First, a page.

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How healthcare providers can use CQC guidelines to help drive change in their organisation

by Leah Llano

A recent article in the Nursing Times revealed that only 21% of nurses and midwives in the UK were content with the number of employees present at their organisations. This information was plucked from the latest NHS Staff Survey, and appears only to represent the tip of the iceberg regarding healthcare professionals and their workplace satisfaction.

While this highlights a major need for change in this industry, there is thankfully a light at the end of the tunnel in the form of the CQC (Care Quality Commission) Guidelines. The CQC works to inspect and monitor UK health and social care services, ensuring that welfare standards are high and rules are being adhered to.

With this in mind, a spokesperson at Radar Healthcare, has revealed how the CQC inspection guidelines and forming a relationship with this body can drive change and quality in these organisations.

  1. Build a relationship with the CQC

One of the easiest ways to ensure that any issues are resolved quickly and efficiently is to create a connection with the CQC inspection manager. Getting in touch with this organisation can be done by telephone, fax, or letter, which usually suggests a fair amount of wait time ahead.

If there is an issue within your organisation that is causing regular problems, having a good relationship with the CQC would minimise the total amount lost, as the issue could be resolved more quickly. As well as this, it would make overly formal regulatory situations less likely to occur, allowing you and your team to conserve energy to expend elsewhere.

  1. Be proactive

When it comes to work-based problems, it can become very tempting to ignore things and carry on as usual. While this can seem like the easier option at the time, it could mean that an easily-resolved issue is left to grow into something much more intimidating.

This can be especially true in cases of alleged abuse, neglect, or any situation that contains sensitive information. However, despite the fact that it will inevitably lead to a difficult conversation with a CQC employee, being open, honest and up-front will almost certainly allow you to get to the bottom of the issue before it gets any worse.

  1. Compare different service ratings

A quick inspection of the CQC website will allow you to delve into previously-rated care homes. It is easy to spot where each location thrived and where they went wrong, as the full documentation can be downloaded for each location.

You can effortlessly see what each care home specialises in – from learning disabilities to personal care – allowing you to make specific comparisons to your own place of work. For example, are any of the issues included in a report for a care home rated ‘Inadequate’ present in your organisation? Do you think your place of work would score well, based on the points system?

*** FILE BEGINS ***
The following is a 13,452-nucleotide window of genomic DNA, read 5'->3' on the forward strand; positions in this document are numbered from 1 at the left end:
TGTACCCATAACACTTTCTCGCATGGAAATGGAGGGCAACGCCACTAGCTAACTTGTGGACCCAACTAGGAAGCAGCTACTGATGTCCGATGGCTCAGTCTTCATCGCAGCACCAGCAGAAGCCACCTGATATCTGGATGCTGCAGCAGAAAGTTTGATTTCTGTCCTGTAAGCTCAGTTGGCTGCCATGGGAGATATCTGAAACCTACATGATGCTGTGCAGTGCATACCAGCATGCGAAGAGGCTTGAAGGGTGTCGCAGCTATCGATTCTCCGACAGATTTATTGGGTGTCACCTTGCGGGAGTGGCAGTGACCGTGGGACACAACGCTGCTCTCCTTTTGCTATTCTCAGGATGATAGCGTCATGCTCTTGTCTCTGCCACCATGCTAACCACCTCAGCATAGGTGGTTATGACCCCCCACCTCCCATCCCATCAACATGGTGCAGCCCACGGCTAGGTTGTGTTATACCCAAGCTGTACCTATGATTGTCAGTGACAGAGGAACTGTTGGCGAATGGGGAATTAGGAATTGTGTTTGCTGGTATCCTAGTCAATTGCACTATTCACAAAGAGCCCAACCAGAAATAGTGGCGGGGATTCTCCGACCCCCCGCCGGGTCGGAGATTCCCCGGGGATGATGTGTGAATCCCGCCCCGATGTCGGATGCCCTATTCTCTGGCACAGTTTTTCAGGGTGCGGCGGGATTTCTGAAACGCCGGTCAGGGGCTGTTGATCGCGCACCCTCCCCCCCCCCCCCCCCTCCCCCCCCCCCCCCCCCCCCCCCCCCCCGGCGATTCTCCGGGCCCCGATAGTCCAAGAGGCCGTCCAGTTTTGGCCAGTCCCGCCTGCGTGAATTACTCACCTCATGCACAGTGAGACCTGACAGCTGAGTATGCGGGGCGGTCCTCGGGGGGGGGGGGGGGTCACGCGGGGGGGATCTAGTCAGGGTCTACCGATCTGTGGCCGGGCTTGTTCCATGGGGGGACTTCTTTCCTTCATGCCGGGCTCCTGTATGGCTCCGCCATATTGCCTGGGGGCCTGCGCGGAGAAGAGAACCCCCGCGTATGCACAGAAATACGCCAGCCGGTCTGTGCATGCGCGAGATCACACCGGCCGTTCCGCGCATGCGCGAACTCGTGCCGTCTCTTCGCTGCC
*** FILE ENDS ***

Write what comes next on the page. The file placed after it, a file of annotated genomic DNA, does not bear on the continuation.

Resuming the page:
Having a good understanding of how the rating system works, as well as knowing how the software operates, is guaranteed to make it easier for you to notice something in your own work that the CQC may not approve of.

  1. Embrace digital care systems

Implementing the appropriate software in your place of work can make it far easier for the CQC to monitor your progress. It is also simpler for them to evidence clear improvement. For example, if your organisation previously had an issue with something that is now being improved, it would be beneficial for the CQC employees to be able to see that in real-time.

This would also make reporting problems a lot easier to do, as well as make it simple to record the previous actions of employees throughout the company. For example, are there more accidents at a particular time? Are there any visible patterns occurring? Having the correct software in place would allow you to understand themes and trends, as well as make it easier to put actions into place to stop the issues from happening in the future.

  1. Embody a culture of improvement

It can be tempting to fall into the habit of ticking boxes without considering the implications. For example, a recent Radar Healthcare blog revealed that 57% of NHS staff were struggling to meet demands, possibly down to the same issues being continuously overlooked. Without a culture of improvement, nothing will genuinely change, which will cause staff morale throughout the healthcare sector to continue to deplete.

Another surefire way to encourage change is to always be prepared for a CQC inspection. This way, the CQC can witness a true representation of your organisation and staff, rather than seeing people panic under pressure.

Auditing software from Radar Healthcare leaves no stone unturned when it comes to an upcoming examination, making it quick and easy to assign tasks, ensure everything is compliant, analyse KPIs, and create schedules, all in one place.

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